Investigators at the scene of a shooting involving a Pima County Sheriff’s deputy on Ajo Way near Country Club Drive in Tucson on July 17, 2018.

Nearly 200 Pima County deputies and sergeants received pay raises Sunday, but the union says it doesn’t go far enough to address the department’s pay disparities.

The pay increases affected 174 trainees, deputies and sergeants within the sheriff’s department and were issued as a result of the county’s newly implemented budget. The estimated cost is $1.14 million.

Wages for trainees increased from $20.85 per hour to $22.62 per hour and affected 19 department employees, according to a memo from Pima County Administrator Chuck Huckelberry.

In one category, 129 deputies had their pay increase from $23.50 per hour to $25.50 per hour.

A pay bump was also received by a classification of sergeants, who saw pay go from $33.96 per hour to $36.23 per hour, according to the memo.

The sheriff’s department is made up of 486 sworn personnel who patrol an area of 9,200 miles, according to the department’s website.

The cost of the hourly pay increases is $636,368 but with variable benefit costs factored in, which include employer contributions to the Public Safety Retirement System, workman’s compensation, unemployment insurance and more, the total cost of the pay increases is $1,141,581.

The Pima County Deputy Sheriff’s Association has mixed opinions on the recent pay increases, according to a statement from the union’s board.

“On one hand our senior, probationary, and future deputies will be pleased. On the other hand our core/majority deputies are still being neglected,” the board said in the statement. “All deputies pose the same concern: pay ranges. Pay ranges for deputies and sergeants has finally moved up, but nothing was put in place to achieve these ranges.”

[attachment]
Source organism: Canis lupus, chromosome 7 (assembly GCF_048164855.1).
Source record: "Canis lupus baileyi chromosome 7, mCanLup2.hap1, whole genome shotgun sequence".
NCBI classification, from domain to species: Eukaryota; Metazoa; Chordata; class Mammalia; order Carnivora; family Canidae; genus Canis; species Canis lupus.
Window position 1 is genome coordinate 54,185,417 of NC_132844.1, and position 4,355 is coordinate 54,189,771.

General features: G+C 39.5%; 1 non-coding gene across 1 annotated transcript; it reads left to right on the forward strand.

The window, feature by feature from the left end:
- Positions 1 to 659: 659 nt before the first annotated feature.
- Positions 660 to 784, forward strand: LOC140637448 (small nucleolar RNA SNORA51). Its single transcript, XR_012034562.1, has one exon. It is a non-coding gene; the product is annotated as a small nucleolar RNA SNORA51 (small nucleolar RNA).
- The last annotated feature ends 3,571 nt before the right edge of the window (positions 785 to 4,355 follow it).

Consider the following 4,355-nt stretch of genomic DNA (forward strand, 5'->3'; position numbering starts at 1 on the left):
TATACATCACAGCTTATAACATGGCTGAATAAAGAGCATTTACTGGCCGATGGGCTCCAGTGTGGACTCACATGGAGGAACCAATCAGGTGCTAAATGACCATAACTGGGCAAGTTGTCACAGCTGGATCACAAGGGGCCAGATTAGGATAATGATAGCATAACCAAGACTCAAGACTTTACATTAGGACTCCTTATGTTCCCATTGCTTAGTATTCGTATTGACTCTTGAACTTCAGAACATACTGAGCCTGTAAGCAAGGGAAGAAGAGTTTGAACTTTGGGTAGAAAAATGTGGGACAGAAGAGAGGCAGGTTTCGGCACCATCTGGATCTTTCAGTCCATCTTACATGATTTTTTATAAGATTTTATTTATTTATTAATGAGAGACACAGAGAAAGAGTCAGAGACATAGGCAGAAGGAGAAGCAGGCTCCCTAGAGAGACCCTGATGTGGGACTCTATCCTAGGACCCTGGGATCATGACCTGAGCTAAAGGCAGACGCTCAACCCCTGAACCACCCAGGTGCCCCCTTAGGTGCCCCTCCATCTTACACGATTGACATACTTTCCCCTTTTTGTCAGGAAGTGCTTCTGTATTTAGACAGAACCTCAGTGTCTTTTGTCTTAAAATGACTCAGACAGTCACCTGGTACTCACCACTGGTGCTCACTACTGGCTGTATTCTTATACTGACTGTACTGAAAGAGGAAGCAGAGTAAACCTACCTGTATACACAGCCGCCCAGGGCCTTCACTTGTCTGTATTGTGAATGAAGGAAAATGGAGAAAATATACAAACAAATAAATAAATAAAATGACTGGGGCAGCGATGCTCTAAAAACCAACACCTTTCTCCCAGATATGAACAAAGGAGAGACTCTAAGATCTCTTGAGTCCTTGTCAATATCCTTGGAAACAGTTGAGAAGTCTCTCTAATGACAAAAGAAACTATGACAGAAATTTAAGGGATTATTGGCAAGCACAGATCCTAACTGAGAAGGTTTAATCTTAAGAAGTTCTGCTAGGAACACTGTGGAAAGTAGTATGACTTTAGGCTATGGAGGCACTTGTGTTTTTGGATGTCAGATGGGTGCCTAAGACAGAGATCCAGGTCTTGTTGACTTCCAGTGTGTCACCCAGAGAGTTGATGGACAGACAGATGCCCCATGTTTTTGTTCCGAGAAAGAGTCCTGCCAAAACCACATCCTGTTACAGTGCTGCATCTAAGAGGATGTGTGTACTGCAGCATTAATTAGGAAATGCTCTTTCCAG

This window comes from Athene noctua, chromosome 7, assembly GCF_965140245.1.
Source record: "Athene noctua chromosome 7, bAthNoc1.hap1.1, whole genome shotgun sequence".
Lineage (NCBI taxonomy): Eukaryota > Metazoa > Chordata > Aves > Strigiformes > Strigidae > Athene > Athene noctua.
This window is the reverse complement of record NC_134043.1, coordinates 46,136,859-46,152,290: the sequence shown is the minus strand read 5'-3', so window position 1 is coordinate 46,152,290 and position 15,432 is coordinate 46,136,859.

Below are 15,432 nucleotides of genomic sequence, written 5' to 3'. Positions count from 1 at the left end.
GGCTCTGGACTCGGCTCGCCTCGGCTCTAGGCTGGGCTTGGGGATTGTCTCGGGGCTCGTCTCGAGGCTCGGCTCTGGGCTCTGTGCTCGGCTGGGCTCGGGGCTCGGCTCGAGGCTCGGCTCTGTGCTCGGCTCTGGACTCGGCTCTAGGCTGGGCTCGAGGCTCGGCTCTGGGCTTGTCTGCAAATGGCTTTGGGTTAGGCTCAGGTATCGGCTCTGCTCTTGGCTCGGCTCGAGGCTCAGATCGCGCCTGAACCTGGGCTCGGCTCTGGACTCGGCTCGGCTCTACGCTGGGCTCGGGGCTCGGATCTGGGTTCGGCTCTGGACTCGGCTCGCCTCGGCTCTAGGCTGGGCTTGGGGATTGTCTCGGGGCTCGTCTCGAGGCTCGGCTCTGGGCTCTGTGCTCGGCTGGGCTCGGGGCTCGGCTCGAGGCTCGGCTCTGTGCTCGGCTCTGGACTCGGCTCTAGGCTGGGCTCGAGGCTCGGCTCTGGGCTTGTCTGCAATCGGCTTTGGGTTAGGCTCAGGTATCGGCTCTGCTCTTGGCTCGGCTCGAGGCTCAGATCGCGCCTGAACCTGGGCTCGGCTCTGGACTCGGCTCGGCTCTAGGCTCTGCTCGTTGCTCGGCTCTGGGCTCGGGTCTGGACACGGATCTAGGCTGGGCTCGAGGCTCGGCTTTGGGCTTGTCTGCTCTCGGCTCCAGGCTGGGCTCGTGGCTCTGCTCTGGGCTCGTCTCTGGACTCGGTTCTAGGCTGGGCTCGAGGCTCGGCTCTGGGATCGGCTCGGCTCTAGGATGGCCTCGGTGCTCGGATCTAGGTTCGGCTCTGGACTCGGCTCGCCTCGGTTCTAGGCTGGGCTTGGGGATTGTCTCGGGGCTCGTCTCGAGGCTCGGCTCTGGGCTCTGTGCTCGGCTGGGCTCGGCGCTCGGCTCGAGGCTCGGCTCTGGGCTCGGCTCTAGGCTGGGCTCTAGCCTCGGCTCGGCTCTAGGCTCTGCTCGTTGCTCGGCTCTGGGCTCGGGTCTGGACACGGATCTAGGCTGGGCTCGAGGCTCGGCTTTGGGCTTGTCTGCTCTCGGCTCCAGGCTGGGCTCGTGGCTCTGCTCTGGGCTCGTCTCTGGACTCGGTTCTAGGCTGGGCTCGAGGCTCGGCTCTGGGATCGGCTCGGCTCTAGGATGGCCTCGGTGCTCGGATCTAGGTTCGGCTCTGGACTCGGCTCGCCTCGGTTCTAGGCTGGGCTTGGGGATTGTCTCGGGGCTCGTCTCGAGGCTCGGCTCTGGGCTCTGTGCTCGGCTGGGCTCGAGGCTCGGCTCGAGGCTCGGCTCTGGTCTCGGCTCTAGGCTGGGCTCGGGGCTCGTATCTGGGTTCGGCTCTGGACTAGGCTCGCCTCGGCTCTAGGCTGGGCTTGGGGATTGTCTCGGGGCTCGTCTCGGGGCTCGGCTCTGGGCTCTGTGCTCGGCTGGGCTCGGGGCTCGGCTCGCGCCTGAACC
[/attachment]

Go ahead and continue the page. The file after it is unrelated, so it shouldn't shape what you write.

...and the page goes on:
As an example of the concern with pay ranges, the board cited the recent promotion of five captains, who skipped the beginning captain pay grade and started at the top of the pay range.

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“PCDSA will attempt to address this concern with the county through the Meet and Confer process,” according to the statement.

The department has been working closely with Huckleberry and the Pima County Board of Supervisors to make adjustments to deputy compensation, Sheriff Mark Napier told the Star in an email, adding that he’s pleased with the most recent round of pay increases.

“The Sheriff’s Department has committed itself to better fiscal management and where possible to leverage this toward compensation increases for our members,” Napier said. “We must ensure our compensation is competitive to ensure we attract and retain the highest quality personnel. Over the past two fiscal years we have made good strides in this direction.”

Napier said he continues to be proud of all the PCSD employees who work tirelessly every day to provide excellent service to the community.

In January, 146 deputies and 222 corrections officers received 5% pay increases and retention incentives. The following month, roughly 240 Pima County corrections officers received pay increases, with trainees now starting at $19.52 per hour and corrections officers being paid $21.50 per hour, in an effort to attract qualified candidates. The new rates make Pima County corrections officers the highest paid in the state. They were previously paid $17.52 per hour.

More raises are still to come: Under the new budget, all county employees earning less than $45,000 a year will see a 4% pay increase in September. Employees making more than $45,000 will receive a 2% increase.

Contact reporter Caitlin Schmidt at cschmidt@tucson.com or 573-4191.